Let denote the set of small jobs in with delivery time and processing set , . For each machine , if (which means that in machine processes at least one small job with delivery time ), we assign the small jobs in to until the first time that the total processing time of the small jobs with delivery time assigned to exceeds (or until there are no unassigned small jobs in ). Since , each job in can be assigned to a machine in .

After we handle the root of , we assign all small jobs in to machines. The big jobs in are easily scheduled. We simply replace every rounded big job in with its original counterpart in . We then schedule all the jobs assigned to by Jackson’s rule, that is, keeping their order in , .

Let be the objective value of the obtained schedule for . Since all small jobs in have processing time at most and there are at most different delivery times in , the replacement procedure for the small jobs may increase the objective value by . The replacement of big jobs will not increase the objective value. Hence, we get .

#### 4. Solving the Rounded Instance Optimally

In this section, we will present an polynomial time optimal algorithm for rounded instance obtained in the preceding section. The basic idea is to generalize the dynamic programming method used in [15] for solving problem .

Recall that all jobs in rounded instance have processing times of form , where . We thus can represent subsets of the jobs in as vectors , where denotes the number of jobs with delivery time and processing time , , . Let be the set of all such vectors. Clearly, there are different vectors in . For each vertex , set of jobs in with is encoded by vector .

Let and , where vector represents a subset of jobs whose processing sets are proper supersets of . Let denote the minimum objective value over all the schedules which process the jobs in the descendants of and the additional jobs in on the machines in . All jobs in the descendants of must obey the processing set restrictions, whereas the jobs in can be assigned to any machine in .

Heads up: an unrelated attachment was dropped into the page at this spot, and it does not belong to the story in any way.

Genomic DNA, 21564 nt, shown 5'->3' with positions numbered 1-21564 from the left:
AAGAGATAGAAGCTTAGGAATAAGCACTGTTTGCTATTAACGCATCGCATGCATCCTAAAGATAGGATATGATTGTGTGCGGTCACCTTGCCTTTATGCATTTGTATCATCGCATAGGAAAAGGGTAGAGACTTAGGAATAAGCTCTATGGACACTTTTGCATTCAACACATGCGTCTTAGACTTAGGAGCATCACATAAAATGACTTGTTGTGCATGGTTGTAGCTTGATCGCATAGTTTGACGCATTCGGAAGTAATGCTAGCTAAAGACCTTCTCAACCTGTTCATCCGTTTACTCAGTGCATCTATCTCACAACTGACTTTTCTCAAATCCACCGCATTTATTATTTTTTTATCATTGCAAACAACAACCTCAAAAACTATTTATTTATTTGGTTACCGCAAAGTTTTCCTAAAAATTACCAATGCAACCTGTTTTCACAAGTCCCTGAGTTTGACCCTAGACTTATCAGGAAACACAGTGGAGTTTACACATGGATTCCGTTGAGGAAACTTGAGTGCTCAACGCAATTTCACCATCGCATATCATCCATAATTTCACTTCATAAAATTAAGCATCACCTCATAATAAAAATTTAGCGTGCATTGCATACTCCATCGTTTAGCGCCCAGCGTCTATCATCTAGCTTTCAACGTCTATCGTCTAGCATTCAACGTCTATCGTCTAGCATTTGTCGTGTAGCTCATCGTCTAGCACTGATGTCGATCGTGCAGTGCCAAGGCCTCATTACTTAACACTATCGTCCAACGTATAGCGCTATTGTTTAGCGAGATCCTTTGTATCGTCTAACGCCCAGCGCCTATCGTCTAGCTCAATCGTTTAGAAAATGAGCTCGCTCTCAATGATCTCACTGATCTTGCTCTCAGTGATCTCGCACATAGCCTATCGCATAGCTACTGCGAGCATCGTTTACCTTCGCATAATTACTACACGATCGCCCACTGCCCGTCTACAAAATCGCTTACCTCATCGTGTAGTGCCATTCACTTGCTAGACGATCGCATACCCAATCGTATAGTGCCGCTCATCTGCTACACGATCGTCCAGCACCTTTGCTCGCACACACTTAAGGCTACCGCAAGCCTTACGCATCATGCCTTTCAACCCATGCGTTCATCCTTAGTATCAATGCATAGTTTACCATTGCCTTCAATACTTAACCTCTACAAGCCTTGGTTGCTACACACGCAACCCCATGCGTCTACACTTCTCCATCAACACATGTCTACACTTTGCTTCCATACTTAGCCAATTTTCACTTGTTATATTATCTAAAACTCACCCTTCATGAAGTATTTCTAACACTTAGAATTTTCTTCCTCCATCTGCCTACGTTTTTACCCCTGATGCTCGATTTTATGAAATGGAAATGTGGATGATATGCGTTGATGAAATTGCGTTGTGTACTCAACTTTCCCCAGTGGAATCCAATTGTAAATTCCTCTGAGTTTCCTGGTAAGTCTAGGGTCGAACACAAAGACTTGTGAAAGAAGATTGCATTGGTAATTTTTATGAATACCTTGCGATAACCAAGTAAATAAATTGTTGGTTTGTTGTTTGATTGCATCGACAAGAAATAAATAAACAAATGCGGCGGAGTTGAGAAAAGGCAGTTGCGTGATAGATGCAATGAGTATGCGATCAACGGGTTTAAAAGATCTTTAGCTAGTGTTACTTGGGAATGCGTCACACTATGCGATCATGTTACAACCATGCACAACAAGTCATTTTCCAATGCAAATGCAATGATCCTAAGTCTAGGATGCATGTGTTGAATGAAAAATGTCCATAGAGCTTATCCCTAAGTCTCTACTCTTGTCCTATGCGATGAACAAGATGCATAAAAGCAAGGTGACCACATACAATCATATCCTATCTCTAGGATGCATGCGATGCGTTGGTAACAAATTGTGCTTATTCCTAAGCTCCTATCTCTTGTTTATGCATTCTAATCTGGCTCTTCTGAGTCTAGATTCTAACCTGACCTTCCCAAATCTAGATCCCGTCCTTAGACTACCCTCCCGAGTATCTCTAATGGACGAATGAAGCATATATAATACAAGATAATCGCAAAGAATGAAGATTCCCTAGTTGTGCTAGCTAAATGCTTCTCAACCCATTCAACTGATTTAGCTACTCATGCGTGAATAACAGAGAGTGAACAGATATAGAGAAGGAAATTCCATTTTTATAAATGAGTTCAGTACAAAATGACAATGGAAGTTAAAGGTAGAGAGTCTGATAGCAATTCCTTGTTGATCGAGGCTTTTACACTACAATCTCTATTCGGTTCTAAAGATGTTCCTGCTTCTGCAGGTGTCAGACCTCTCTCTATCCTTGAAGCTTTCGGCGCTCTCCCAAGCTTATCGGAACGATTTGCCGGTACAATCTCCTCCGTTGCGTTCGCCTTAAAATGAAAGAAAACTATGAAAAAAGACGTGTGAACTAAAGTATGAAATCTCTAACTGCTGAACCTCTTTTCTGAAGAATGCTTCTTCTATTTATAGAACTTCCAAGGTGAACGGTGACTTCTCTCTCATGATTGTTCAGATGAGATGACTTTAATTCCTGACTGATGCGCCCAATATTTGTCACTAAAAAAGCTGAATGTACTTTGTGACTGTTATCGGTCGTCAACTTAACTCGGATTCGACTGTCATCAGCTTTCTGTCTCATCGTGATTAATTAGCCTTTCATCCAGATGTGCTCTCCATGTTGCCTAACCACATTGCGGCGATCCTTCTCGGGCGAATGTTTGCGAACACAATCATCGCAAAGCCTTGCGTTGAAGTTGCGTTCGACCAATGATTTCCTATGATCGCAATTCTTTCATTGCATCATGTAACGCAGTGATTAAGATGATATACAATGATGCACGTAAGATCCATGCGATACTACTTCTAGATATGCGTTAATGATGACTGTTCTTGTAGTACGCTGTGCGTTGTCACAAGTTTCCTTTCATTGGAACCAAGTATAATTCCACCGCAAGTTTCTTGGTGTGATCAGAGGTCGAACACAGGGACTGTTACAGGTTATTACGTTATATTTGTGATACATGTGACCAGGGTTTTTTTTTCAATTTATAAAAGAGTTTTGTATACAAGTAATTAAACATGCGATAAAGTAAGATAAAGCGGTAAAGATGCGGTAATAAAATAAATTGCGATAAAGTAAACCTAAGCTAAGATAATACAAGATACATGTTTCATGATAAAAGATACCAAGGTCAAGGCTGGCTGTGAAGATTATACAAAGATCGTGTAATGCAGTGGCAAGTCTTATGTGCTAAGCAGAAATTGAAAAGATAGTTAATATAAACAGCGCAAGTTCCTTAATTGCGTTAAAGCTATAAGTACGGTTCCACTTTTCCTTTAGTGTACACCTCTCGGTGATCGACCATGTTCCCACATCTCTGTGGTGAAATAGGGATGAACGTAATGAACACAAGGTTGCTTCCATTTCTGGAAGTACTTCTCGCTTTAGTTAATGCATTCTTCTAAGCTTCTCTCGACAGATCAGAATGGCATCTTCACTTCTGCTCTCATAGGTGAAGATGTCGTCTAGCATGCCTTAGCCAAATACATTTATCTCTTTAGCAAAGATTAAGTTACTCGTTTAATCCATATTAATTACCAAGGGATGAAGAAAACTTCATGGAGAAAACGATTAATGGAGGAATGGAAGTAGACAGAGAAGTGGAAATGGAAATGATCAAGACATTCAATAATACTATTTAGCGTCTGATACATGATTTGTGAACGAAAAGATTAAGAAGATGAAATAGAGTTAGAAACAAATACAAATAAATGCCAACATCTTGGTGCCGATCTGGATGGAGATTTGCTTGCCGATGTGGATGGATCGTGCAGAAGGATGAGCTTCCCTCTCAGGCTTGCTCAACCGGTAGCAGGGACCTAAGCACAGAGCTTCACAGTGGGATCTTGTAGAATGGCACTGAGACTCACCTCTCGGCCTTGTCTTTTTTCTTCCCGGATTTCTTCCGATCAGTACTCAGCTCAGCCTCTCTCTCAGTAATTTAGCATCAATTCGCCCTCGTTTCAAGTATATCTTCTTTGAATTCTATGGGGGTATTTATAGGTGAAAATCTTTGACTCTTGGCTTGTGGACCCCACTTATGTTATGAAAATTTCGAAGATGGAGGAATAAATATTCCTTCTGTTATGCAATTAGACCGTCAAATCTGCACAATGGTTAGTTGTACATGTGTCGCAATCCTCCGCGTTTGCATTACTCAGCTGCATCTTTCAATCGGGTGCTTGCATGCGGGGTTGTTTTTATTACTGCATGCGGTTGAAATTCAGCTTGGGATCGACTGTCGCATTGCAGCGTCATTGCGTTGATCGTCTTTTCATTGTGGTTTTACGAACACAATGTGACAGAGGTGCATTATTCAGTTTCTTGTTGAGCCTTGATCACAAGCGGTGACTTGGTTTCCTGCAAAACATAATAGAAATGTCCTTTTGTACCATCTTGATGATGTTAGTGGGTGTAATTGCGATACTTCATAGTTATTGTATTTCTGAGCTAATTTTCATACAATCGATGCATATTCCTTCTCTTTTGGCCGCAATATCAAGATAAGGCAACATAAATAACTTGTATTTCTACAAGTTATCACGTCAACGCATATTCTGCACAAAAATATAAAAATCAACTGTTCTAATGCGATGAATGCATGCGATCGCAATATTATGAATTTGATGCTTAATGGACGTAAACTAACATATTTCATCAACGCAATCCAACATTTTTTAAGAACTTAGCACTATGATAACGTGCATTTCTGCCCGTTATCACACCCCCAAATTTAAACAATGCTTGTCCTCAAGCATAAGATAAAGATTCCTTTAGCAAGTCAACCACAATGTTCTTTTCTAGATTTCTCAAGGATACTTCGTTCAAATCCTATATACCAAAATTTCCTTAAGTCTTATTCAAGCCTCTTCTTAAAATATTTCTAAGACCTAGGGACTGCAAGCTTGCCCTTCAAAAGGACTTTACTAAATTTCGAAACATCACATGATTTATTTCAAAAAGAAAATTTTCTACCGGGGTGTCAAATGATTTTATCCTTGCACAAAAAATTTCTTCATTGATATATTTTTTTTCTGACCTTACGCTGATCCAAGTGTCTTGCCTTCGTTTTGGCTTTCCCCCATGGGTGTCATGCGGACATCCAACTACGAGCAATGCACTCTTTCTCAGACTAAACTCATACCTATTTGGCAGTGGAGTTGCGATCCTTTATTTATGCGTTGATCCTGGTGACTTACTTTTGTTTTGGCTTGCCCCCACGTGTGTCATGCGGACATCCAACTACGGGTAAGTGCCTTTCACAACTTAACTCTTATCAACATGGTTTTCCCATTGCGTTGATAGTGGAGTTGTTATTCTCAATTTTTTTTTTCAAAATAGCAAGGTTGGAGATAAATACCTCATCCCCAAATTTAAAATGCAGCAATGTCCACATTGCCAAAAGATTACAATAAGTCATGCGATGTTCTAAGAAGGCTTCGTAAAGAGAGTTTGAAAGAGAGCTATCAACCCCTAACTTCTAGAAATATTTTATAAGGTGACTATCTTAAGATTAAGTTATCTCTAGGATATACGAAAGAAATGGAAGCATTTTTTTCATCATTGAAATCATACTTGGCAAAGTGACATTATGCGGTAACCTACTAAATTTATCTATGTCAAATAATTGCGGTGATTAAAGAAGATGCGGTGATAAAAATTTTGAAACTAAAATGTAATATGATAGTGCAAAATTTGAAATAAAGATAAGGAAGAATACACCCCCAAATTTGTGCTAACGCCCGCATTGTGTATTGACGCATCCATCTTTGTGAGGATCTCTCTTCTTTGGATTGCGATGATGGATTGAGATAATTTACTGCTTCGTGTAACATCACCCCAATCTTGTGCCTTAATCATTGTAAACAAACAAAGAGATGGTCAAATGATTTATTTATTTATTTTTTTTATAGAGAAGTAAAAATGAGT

All values can be computed and tabulated in a bottom-up fashion. If is a leaf, then is equal to the objective value of the single machine schedule which processes all the jobs in by Jackson’s rule. If is a nonleaf vertex, then has two sons and , and

Since there are different vectors in and is a fixed integer that does not depend on the input, all values can be computed in polynomial time. Finally, since, for root vertex , there is no job whose processing set is a proper superset of , the optimal objective value for is achieved by computing .

We establish the following theorem.

Theorem 4. *For any fixed integer , rounded instance can be solved optimally in polynomial time.*

#### 5. The Approximation Scheme

We can now put things together.

Let be an arbitrarily small positive constant. Set . Given instance of , we get rounded instance as described in Section 3. Solve optimally as described in Section 4. Denote by the resulting optimal schedule with objective value for . Transform into schedule with objective value for instance as described in the proof of Lemma 3.

By Lemma 2, we have . Together with Lemma 3, we have . By inequality (1), we have . It follows that . We have the following theorem.

Theorem 5. *Problem admits a polynomial time approximation scheme.*

#### 6. Concluding Remarks

In this paper, we initiated the study of scheduling parallel machines with job delivery times and nested processing set restrictions. The objective is to minimize the maximum delivery completion time. For this strong NP-hard problem, we presented a simple and fast 2-approximation algorithm. We also presented a polynomial time approximation scheme. A natural open problem is to design fast algorithms with approximation ratios better than 2. It would also be interesting to study the problem with job release times.

#### Competing Interests

The author confirms that this article content has no competing interests.

#### Acknowledgments

This work is supported by the National Natural Science Foundation of China (nos. 61373079, 61472227, 61272244, and 61672327), Key Project of Chinese Ministry of Education (no. 212101), and Shandong Provincial Natural Science Foundation of China (no. ZR2013FM015).